Visible symbol of connection

A beautiful Aboriginal fire pit installed at Marian Catholic College, Griffith, is a step in the school’s journey to visually symbolise its desire to connect with its traditional community, IE Journalist Sue Osborne writes.

Principal Alan Le Brocque said the school embarked on this journey some time ago, installing a Wiradjuri Gugaa (goanna) on its front wall so that everyone entering the school would see it.

The school also flies the Aboriginal flag and displays a cross decorated by Narrandera Wiradjuri artist Michael Lyons.

The Gugaa, blessed and installed in 2016, was a gift from the departing Year 12 students.

The college has also created an Aboriginal garden stocked with native plants, which is where the fire pit was installed earlier this year.

Alan started the process of developing the fire pit in 2016. He contacted local artist and fire pit maker Michael Whipps to discuss making a fire pit with an authentic Aboriginal design. Both men agreed they needed to collaborate with a traditional artist, and Michael Lyons was commissioned to collaborate on the project.

Symbols are important to our school community and to say we are serious about walking towards the Wiradjuri in terms of reconciliation and that they would feel comfortable being part of our school.

“A fire pit is not a traditional Aboriginal object, but it is a gathering place, associated with story telling, food and warmth,” Alan said.

“We thought we could use it for smoking ceremonies, and give it a deeper significance.

“Staff at the school were involved in a traditional smoking ceremony and learnt more about Aboriginal spirituality and connection to country during the staff spirituality day in 2016.

“We wanted to learn more about the significance of the Wiradjuri people’s connection with land and how it impacts on us in our environment and school and we wanted to hold events at various times of the year that symbolise being connected with the people and the land.”

The school does not have a high percentage of students that identify as Aboriginal – of the 650 students no more than a dozen are Aboriginal at any one time.

Alan said the college would like to increase that number, and the visible symbols around the school provide a welcoming atmosphere.

“Symbols are important to our community and our school to say we are serious about walking towards the Wiradjuri in terms of reconciliation and that they would feel comfortable being part of our school.”

Alan said staff and parents had been excited by the opportunity these symbols provide to act as reminders of our Aboriginal heritage and community.

“The parent body is very positive about our symbols and see them as important steps to understand cultural heritage.”

During this year’s NAIDOC week local elder Jimmy Ingram and his grandson Peter came into the school to perform a smoking ceremony and explain the significance of it to all who attended, including students and staff from visiting primary school St Mary’s Primary School, Yoogali.

The event was also livestreamed on the school’s website.

‘It was a powerful and emotionally moving ceremony,” Alan said.

Senior students doing Studies of Religion, which includes a component on Aboriginal Spirituality and Dreaming, gained a deeper understanding by participating in a real ceremony, Alan said.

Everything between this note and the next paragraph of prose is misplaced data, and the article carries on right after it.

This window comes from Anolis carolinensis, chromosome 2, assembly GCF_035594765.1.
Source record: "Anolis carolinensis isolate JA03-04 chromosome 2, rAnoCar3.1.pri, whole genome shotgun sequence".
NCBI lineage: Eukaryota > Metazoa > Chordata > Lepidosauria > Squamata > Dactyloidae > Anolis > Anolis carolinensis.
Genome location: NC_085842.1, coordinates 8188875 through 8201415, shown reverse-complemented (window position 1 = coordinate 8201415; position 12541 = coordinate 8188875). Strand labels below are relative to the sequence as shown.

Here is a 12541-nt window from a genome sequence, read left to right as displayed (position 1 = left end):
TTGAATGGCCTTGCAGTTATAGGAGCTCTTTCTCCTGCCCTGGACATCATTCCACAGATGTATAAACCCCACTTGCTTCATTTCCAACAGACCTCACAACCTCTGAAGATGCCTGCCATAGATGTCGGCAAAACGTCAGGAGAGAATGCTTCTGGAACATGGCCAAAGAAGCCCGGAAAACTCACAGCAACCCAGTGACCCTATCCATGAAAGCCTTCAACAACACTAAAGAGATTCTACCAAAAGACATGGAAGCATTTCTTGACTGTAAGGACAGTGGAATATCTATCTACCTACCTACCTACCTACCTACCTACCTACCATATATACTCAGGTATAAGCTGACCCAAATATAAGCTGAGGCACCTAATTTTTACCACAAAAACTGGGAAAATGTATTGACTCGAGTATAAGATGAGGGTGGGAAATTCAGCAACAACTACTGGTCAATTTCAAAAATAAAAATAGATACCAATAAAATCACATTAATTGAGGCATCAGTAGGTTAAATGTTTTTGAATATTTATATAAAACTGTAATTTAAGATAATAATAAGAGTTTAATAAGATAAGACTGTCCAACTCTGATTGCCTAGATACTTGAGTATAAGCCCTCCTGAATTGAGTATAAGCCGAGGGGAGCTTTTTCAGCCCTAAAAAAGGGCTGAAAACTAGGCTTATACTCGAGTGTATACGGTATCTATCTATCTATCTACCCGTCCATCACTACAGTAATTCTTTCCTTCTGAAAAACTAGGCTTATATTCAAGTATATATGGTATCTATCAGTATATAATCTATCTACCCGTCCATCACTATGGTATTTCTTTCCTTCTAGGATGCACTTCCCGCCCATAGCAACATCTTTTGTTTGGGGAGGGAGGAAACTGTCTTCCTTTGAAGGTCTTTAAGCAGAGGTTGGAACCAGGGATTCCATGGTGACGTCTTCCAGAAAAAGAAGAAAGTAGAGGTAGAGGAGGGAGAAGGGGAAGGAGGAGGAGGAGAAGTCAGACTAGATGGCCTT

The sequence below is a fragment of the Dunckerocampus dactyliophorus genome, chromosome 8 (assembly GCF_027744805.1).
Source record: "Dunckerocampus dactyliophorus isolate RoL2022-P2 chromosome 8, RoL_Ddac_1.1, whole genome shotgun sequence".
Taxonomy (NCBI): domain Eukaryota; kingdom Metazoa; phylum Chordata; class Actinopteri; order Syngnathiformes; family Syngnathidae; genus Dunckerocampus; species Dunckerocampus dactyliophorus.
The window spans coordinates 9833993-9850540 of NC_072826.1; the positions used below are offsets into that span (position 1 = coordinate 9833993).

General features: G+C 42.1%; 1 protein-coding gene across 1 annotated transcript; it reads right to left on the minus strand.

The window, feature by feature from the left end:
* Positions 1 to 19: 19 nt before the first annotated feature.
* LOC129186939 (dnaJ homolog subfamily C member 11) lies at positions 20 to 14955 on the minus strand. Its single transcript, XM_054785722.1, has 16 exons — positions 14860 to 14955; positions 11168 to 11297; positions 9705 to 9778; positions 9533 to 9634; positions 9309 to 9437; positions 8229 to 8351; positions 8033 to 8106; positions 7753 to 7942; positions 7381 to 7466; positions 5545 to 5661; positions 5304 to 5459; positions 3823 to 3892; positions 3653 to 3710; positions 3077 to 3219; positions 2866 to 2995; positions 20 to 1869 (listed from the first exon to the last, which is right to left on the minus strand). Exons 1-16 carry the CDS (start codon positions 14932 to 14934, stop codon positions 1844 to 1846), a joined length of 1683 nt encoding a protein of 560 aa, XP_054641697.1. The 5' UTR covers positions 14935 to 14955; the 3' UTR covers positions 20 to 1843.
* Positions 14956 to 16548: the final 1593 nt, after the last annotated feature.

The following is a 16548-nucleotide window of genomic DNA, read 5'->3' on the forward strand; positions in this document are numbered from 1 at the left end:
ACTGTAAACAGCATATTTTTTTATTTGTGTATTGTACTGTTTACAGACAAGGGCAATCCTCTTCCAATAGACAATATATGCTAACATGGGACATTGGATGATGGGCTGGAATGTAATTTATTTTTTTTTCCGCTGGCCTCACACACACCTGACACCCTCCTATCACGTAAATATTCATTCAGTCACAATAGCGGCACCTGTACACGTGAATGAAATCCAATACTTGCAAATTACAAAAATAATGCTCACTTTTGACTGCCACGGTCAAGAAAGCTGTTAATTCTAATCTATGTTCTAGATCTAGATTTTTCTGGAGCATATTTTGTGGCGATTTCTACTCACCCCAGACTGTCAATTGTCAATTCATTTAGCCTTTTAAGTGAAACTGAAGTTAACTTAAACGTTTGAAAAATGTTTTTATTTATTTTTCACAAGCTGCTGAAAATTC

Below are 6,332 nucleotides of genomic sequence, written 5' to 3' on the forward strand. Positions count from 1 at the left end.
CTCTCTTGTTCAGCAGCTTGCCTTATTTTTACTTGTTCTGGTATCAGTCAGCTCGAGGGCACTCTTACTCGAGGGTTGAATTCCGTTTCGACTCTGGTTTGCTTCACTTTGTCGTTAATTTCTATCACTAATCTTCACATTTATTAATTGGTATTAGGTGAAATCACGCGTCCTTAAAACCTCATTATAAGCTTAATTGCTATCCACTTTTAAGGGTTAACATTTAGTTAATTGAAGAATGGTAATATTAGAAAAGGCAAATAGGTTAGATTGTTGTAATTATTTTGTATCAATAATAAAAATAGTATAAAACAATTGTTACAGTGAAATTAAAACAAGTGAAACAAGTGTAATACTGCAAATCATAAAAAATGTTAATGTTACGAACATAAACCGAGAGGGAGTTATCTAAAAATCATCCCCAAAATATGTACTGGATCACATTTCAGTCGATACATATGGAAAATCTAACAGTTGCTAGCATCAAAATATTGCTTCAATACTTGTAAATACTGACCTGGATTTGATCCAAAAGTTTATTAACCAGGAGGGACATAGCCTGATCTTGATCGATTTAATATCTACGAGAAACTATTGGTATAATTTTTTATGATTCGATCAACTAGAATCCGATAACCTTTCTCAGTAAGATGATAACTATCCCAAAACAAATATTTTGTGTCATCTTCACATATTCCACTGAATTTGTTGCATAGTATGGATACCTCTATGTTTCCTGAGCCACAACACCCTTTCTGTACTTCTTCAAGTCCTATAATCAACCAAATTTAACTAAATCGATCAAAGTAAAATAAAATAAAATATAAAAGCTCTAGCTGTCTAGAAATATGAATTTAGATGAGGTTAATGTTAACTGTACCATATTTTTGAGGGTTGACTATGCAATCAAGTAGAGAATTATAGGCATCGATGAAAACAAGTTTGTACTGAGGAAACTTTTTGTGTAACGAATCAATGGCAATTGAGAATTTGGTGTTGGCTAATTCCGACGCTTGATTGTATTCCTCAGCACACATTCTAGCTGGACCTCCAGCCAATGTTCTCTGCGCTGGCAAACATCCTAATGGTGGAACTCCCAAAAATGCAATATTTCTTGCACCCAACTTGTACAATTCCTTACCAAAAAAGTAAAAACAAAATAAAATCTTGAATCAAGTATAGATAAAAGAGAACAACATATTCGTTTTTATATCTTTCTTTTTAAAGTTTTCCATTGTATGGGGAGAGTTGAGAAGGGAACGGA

Artist Michael Lyons provided the drawing used to decorate the fire pit.

“When the principal came to see me, I said he should base the fire pit on my humpy. I have a summer and winter humpy on my property,” Michael said.

Michael’s artwork for the fire pit includes a snake, a platypus, a turtle and a didgeridoo player.

The snake represents ‘law’. Michael said under traditional law if someone did something wrong they would have had a tiger snake or western brown snake thrown on them.

“It might not happen straight away, but three months, six months or 12 months later they might throw the snakes at them while they were sleeping. It made you not want to do anything wrong.”

Michael said the platypus is a totem. “Where he’s swimming around there’s fish or yabbies. He’s a quiet fella that doesn’t say much but he’s good because he means lots of food”.

“The turtle symbolises food and the didge player is something everyone can recognise straight away as Aboriginal.

“The smoking ceremony is all about cleansing. We usually use a bowl that can be moved wherever you want to take the smoke. That way you can cleanse everything. It’s a way of refreshing and starting again.

“I think the thing they do in the church with the smoke is the same thing.”

It is a long standing tradition in Catholic masses to spread incense, which can be interpreted in many ways, for instance prayers going heavenwards, and as a form of blessing.

Michael Whipps, the custom fire pit artist who constructed the school’s piece, said working with Michael Lyons had been an educational process for him.

“When Alan asked me to construct the piece, and that they wanted it to be Aboriginal, I did not believe I was qualified for that, not being of Aboriginal descent, so he got me together with Michael and we were able to collaborate.

“It was a great experience. The flat artworks that he gave me I turned into three dimensional images for the fire pit. He told me how the animals are drawn divided because when food was divided it was split in particular ways. The elders would get the best cuts like the thigh or tail, the hunters, women and children other cuts.

“We represented these divisions when we created the fire pit.

“I thought it was important to stick with that as Wiradjuri elders will be holding smoking ceremonies at this fire pit,” Michael said.